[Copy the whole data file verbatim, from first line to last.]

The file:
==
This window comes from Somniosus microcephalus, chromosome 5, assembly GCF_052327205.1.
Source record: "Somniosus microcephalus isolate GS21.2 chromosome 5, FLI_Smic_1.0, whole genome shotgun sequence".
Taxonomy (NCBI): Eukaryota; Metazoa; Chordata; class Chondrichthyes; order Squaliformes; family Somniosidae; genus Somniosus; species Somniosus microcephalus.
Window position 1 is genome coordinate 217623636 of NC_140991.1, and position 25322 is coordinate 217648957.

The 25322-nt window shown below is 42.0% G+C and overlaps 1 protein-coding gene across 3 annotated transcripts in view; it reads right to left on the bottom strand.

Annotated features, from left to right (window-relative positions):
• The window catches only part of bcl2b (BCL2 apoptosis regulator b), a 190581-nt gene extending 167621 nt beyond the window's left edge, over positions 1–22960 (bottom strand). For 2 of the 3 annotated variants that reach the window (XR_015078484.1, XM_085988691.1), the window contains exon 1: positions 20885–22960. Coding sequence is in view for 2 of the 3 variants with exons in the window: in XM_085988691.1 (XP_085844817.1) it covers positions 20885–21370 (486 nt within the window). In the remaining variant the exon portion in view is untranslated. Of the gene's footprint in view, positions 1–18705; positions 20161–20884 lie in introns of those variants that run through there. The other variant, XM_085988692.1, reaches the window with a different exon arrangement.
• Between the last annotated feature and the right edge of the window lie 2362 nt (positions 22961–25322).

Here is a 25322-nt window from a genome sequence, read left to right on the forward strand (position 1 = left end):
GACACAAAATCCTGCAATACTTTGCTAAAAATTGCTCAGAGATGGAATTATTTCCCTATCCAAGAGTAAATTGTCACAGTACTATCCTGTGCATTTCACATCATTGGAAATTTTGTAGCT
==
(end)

This window comes from Somniosus microcephalus, chromosome 5, assembly GCF_052327205.1.
Source record: "Somniosus microcephalus isolate GS21.2 chromosome 5, FLI_Smic_1.0, whole genome shotgun sequence".
Taxonomy (NCBI): Eukaryota; Metazoa; Chordata; class Chondrichthyes; order Squaliformes; family Somniosidae; genus Somniosus; species Somniosus microcephalus.
Window position 1 is genome coordinate 217623636 of NC_140991.1, and position 25322 is coordinate 217648957.

The 25322-nt window shown below is 42.0% G+C and overlaps 1 protein-coding gene across 3 annotated transcripts in view; it reads right to left on the bottom strand.

Annotated features, from left to right (window-relative positions):
• The window catches only part of bcl2b (BCL2 apoptosis regulator b), a 190581-nt gene extending 167621 nt beyond the window's left edge, over positions 1–22960 (bottom strand). For 2 of the 3 annotated variants that reach the window (XR_015078484.1, XM_085988691.1), the window contains exon 1: positions 20885–22960. Coding sequence is in view for 2 of the 3 variants with exons in the window: in XM_085988691.1 (XP_085844817.1) it covers positions 20885–21370 (486 nt within the window). In the remaining variant the exon portion in view is untranslated. Of the gene's footprint in view, positions 1–18705; positions 20161–20884 lie in introns of those variants that run through there. The other variant, XM_085988692.1, reaches the window with a different exon arrangement.
• Between the last annotated feature and the right edge of the window lie 2362 nt (positions 22961–25322).

Here is a 25322-nt window from a genome sequence, read left to right on the forward strand (position 1 = left end):
GACACAAAATCCTGCAATACTTTGCTAAAAATTGCTCAGAGATGGAATTATTTCCCTATCCAAGAGTAAATTGTCACAGTACTATCCTGTGCATTTCACATCATTGGAAATTTTGTAGCT